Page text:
The second-quarter earnings announcement for lighting manufacturer Acuity Brands (NYSE:AYI) came and went on Wednesday. What's really important is that this was Acuity's first earnings announcement without spinoff Zep Inc. (NYSE:ZEP), its former specialty products division that made cleaning products.
Was this a case of addition by subtraction? Acuity performed brilliantly over the past six months, doing an exceptional job in a very difficult environment. The question now is: Will these good feelings last?
The Future's So Bright, I Gotta Wear Shades
In order for Acuity to compete in the higher margin lighting business and secure its future success, it was necessary to shed Zep. The numbers bear this out.
In fiscal 2007, the lighting division's (Acuity's) sales were $1.96 billion with operating profits of $251.1 million and a operating profit margin of 12.8%. Meanwhile, the Zep division's sales were $565.9 million with operating profits of $39.6 million and a operating profit margin of 7.0%. Each additional million dollars in sales by the lighting division would produce $56,000 more operating profit than Zep would.
The math is undeniable, so a split was inevitable. For every two shares held in the company as of October 17, 2007, you received one share of Zep, which would then operate as a completely independent company. So far, the move has paid off. (To learn how break ups can pay off, check out Cashing In On Corporate Restructuring and Mergers And Acquisitions: Break Ups.)
Second Quarter Earnings Shine Luminously
With its Zep division lanced, Acuity performed very well. Let's take a look at some of the highlights:
- Net sales for Acuity were up 8.6% in the second quarter, increasing to $482.6 million from $444.3 million in the same period last year.
- Operating profits in Q2 were up 53% to $60.7 million, translating into a 42% increase in operating margins year-over-year.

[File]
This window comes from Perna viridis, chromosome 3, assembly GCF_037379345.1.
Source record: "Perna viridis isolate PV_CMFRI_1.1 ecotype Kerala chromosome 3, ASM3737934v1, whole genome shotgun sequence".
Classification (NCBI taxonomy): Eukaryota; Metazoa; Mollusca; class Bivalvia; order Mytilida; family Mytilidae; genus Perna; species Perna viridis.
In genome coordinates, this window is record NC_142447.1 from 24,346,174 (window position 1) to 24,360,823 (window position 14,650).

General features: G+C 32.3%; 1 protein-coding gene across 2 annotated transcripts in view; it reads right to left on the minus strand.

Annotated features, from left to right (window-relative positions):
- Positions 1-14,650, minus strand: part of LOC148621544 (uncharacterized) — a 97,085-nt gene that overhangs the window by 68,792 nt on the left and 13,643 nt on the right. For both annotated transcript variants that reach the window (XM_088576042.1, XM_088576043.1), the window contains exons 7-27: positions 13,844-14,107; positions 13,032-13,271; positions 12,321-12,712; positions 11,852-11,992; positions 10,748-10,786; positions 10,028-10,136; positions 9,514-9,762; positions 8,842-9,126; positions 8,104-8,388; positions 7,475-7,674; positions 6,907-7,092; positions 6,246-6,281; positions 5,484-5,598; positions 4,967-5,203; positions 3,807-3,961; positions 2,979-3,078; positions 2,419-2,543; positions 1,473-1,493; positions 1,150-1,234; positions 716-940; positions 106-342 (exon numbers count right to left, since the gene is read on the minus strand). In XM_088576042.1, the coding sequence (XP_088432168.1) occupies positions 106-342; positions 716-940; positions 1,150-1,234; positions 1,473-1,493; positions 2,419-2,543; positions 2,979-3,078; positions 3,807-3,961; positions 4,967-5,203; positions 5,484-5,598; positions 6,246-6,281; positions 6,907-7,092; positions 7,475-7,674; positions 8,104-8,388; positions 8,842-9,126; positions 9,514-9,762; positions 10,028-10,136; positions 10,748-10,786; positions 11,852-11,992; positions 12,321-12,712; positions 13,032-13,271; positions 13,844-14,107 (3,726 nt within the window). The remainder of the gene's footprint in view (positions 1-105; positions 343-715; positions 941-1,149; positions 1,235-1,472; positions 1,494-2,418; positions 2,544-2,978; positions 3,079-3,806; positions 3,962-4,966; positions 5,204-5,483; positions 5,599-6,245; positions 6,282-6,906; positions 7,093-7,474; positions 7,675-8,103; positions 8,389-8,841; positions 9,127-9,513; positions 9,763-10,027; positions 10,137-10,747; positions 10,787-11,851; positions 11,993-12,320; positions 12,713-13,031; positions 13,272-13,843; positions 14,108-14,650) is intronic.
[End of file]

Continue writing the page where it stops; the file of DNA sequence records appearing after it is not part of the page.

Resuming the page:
- Earnings per share went from 55 cents to 82 cents, a 49% increase.
Another important point is that at the end of the second quarter, Acuity had a $163 million backlog and March orders were looking good as well. It announced that in order to meet rising commodity costs, the company is raising its prices 3-10% in early May.
In terms of 2008 guidance, there seems to be relatively good conditions in the non-residential lighting market (its primary target) with new commercial construction continuing, albeit at a slightly slower pace. Acuity anticipates some weakness in the residential market (a secondary target) as the subprime mess continues to sort itself out and the consumer reacts to the economic slowdown. It will most likely affect the company at some point in the future, but right now the future looks bright.
Meet the Competition
Acuity competes in the lighting equipment industry with three other public companies: Cooper Industries (NYSE:CBE); Hubbell (NYSE:HUB.B); and Genlyte Group, part of Royal Philips Electronics (NYSE:PHG). Together with Acuity, these four companies control 54% of the market. While Acuity's sales are half Cooper's, the industry leader, Acuity is No.1 in three markets: industrial; commercial and institutional; and outdoor. Its brands include Lithonia Lighting, Halophane and Mark Architectural Lighting - all well-known within the trades.
Is It A Good Buy?
Let's begin with a few important ratios: Acuity stock trades at:
- Price-to-sales: less than 1-times
- Price-to earnings: 13.1-times
- Price-to-book: 3.4-times
- PEG ratio: less than one.
- Return on equity: 27.5%
- Return on assets: 12%.
So far, so good. Acuity has a reasonable level of debt (less than 1-times shareholder equity) and pays a dividend of 52 cents, currently yielding 1.2%. Add to that free cash flow of $200 million in fiscal 2007 and a stock that's down 23% in the last year, and you have the makings of a great deal. (Not sure what these ratios mean? Check out our Ratio Analysis Tutorial.)
I've always felt that unrelenting focus wins in business. It doesn't pay to be sending mixed messages to employees and investors alike, who would otherwise be committed to the company and its vision for the future. How can you possibly convince investors of your plan when you're not sure yourself. Acuity unleashed untapped potential when it spun off Zep. Before last November, I probably wouldn't have bought the stock. Today, I see a strong future for Acuity Brands.
For more on the battle between broad and narrow-focused companies, read Conglomerates: Cash Cows Or Corporate Chaos.